Clinton’s victories in seven states were just as impressive but in many ways predictable, propelled by African-American voters in southern states like Arkansas, where she and former President Bill Clinton began their political careers.
Trump’s rivals Ted Cruz, a US senator from Texas, and Marco Rubio, a US senator from Florida, emphasized their determination to remain in the race.
Cruz, 45, won his home state of Texas and neighboring Oklahoma, bolstering his argument he had the best chance to stop the brash billionaire. Rubio, favorite of the Republican establishment, was projected the winner in Minnesota, his first victory.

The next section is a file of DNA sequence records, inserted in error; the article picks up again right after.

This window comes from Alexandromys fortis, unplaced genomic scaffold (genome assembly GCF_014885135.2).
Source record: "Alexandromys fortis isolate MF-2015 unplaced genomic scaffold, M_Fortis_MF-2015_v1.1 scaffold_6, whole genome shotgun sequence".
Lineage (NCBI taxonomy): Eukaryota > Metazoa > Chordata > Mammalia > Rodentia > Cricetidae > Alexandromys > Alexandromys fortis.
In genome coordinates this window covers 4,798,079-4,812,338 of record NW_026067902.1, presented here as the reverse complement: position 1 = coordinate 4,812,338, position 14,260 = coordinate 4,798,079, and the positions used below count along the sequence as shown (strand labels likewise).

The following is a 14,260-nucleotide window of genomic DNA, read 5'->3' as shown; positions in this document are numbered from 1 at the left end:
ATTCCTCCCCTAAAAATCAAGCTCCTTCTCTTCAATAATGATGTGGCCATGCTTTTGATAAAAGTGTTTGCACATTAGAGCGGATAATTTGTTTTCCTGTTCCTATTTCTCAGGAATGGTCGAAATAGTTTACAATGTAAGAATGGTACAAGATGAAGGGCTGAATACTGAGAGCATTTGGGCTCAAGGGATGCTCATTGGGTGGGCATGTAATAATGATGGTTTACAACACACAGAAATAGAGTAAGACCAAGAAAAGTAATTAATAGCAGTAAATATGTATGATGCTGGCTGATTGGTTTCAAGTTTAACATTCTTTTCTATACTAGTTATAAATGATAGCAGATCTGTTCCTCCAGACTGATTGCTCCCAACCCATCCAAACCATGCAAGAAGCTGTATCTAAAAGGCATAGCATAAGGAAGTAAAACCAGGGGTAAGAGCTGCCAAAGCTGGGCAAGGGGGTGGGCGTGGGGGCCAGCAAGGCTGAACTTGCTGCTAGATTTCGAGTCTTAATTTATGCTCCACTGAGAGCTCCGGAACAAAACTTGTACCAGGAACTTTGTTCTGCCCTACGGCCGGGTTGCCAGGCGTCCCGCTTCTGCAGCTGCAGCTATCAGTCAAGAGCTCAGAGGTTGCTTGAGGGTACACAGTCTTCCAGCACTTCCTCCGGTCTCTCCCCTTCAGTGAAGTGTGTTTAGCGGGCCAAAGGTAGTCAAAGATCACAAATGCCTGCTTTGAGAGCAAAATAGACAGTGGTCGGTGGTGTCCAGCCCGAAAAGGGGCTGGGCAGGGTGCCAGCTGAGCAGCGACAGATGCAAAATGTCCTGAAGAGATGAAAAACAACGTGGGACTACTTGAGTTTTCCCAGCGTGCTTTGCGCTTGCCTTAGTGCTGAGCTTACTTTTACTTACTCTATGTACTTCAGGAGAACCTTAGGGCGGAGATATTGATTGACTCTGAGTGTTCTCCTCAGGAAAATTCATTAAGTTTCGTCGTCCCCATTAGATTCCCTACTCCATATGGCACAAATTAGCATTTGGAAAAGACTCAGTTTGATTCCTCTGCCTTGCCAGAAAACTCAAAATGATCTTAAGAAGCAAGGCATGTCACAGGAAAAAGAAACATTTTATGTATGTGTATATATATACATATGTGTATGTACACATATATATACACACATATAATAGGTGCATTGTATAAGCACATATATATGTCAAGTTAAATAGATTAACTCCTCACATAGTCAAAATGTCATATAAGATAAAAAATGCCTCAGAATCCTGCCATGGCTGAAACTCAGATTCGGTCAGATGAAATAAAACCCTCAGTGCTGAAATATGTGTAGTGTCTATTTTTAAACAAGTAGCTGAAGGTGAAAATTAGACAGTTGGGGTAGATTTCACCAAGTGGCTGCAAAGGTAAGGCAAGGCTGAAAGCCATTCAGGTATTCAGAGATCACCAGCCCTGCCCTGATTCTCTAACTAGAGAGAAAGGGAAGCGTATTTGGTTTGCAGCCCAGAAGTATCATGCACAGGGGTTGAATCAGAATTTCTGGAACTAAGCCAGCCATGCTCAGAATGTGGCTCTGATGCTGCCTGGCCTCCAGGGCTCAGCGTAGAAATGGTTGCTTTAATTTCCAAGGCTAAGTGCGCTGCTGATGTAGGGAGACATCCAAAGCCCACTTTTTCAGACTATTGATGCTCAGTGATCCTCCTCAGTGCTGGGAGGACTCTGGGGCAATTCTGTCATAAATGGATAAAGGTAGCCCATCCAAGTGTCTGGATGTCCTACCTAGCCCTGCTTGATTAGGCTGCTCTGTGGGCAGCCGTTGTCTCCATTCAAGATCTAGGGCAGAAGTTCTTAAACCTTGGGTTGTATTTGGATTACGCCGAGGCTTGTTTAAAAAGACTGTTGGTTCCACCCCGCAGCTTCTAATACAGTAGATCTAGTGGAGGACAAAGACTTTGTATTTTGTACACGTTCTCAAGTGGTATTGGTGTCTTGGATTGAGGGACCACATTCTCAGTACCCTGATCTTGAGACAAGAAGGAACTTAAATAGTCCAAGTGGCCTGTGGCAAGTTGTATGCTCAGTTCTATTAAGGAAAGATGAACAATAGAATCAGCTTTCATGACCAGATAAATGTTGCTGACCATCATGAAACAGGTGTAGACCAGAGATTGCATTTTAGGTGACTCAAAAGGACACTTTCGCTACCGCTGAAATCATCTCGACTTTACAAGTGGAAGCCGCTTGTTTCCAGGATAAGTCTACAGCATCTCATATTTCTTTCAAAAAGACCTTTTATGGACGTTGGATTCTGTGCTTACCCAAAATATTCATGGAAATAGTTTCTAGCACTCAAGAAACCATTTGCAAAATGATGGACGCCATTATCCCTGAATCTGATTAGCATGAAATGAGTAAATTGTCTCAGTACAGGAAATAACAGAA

Clinton’s rival Bernie Sanders, a democratic socialist US senator from Vermont, also won his home state along with Colorado, Minnesota and Oklahoma and vowed to pursue the battle for the nomination in the 35 states yet to vote. He lost to Clinton in Massachusetts, a fifth state he had hoped to win.
Super Tuesday was the biggest single day of state-by-state contests to select party nominees for the Nov. 8 election to succeed Democratic President Barack Obama.
At a news conference in a chandeliered ballroom at his seaside Mar-a-Lago resort in Palm Beach, Florida, Trump, who has never held public office, dismissed furious criticism aimed at him by establishment Republicans.
Faced with a party in turmoil over his ideas to build a wall between the United States and Mexico, deport 11 million illegal immigrants and bar Muslims from entering the country, Trump declared he had expanded the party by drawing in disaffected blue-collar Democrats who like his tough-on-trade rhetoric.